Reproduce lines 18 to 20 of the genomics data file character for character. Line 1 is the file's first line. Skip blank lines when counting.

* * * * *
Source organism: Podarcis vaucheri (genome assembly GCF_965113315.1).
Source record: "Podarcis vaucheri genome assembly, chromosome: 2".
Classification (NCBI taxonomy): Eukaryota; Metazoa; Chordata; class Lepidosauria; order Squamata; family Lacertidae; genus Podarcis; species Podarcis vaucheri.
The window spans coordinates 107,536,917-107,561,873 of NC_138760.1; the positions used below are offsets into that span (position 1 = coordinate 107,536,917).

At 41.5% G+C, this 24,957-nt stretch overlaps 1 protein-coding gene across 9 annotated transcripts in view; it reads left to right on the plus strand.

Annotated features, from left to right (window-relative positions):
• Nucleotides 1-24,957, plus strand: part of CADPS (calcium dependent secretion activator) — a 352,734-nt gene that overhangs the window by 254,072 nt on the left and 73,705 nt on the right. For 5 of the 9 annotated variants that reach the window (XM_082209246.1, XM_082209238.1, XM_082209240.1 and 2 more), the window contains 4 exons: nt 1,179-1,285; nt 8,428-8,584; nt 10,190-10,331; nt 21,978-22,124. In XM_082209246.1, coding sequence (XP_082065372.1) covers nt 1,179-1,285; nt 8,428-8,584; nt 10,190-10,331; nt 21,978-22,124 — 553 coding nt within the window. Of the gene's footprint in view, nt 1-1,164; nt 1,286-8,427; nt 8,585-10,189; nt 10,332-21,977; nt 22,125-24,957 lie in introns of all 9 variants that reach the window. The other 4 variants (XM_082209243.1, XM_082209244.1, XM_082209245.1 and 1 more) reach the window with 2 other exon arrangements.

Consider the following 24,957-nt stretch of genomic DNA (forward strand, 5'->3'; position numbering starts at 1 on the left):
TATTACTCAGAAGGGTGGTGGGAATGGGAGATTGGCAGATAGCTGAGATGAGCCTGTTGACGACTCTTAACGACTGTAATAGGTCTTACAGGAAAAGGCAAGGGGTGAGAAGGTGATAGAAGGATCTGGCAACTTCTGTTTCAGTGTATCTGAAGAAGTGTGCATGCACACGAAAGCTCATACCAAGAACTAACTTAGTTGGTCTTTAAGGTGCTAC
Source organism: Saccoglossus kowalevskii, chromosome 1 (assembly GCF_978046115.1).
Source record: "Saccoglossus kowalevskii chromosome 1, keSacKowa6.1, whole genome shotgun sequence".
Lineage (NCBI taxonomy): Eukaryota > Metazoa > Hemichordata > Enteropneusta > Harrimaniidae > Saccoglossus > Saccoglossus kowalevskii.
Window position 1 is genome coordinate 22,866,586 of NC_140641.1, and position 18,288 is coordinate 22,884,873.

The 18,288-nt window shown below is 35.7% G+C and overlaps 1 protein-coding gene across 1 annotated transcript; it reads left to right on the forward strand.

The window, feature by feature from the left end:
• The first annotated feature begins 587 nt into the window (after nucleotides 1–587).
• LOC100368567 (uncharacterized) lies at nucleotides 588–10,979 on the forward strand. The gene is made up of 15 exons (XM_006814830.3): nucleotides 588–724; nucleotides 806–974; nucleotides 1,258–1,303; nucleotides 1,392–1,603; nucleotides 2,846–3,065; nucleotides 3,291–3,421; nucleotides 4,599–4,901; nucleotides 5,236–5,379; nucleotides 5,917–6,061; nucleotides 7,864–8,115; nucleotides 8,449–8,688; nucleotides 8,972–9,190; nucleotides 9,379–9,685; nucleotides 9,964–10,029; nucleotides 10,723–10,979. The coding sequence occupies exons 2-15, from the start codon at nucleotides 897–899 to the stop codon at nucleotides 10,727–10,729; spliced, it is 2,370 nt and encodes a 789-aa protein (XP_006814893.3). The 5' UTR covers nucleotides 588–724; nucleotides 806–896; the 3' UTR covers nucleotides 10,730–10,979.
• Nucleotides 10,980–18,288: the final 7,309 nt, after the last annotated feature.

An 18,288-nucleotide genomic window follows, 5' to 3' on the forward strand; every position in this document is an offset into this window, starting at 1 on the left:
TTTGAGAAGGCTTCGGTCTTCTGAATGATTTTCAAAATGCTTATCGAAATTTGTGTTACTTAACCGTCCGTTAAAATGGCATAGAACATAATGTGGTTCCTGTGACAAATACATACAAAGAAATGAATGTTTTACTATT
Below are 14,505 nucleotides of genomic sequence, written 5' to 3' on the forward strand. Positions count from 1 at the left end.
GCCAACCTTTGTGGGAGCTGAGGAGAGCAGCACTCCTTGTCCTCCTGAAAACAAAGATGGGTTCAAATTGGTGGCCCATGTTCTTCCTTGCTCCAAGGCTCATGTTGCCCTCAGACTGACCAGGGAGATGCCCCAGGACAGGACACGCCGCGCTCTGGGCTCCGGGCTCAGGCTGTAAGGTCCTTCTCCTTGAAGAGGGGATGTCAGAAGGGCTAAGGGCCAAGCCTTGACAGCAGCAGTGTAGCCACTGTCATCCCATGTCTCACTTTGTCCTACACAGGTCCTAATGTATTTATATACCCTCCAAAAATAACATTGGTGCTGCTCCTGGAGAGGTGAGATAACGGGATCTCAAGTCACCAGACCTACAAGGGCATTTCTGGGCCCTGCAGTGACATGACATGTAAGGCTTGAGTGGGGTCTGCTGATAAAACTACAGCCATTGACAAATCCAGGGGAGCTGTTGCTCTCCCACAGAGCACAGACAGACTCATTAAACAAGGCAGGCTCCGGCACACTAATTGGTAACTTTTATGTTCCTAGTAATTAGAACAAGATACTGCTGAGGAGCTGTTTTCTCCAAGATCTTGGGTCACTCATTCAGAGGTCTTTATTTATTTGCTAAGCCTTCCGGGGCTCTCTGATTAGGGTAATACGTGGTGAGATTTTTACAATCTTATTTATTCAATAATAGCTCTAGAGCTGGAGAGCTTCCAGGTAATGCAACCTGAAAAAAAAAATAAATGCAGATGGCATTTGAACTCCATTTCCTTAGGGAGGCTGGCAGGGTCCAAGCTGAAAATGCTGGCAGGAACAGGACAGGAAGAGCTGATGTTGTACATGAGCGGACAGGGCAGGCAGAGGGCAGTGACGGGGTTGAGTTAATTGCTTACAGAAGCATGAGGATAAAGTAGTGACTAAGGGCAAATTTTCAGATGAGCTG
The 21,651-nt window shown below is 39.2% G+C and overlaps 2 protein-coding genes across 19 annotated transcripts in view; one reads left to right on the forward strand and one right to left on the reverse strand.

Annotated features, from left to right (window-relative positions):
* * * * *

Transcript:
• Nucleotides 10,980–18,288: the final 7,309 nt, after the last annotated feature.

An 18,288-nucleotide genomic window follows, 5' to 3' on the forward strand; every position in this document is an offset into this window, starting at 1 on the left:
TTTGAGAAGGCTTCGGTCTTCTGAATGATTTTCAAAATGCTTATCGAAATTTGTGTTACTTAACCGTCCGTTAAAATGGCATAGAACATAATGTGGTTCCTGTGACAAATACATACAAAGAAATGAATGTTTTACTATT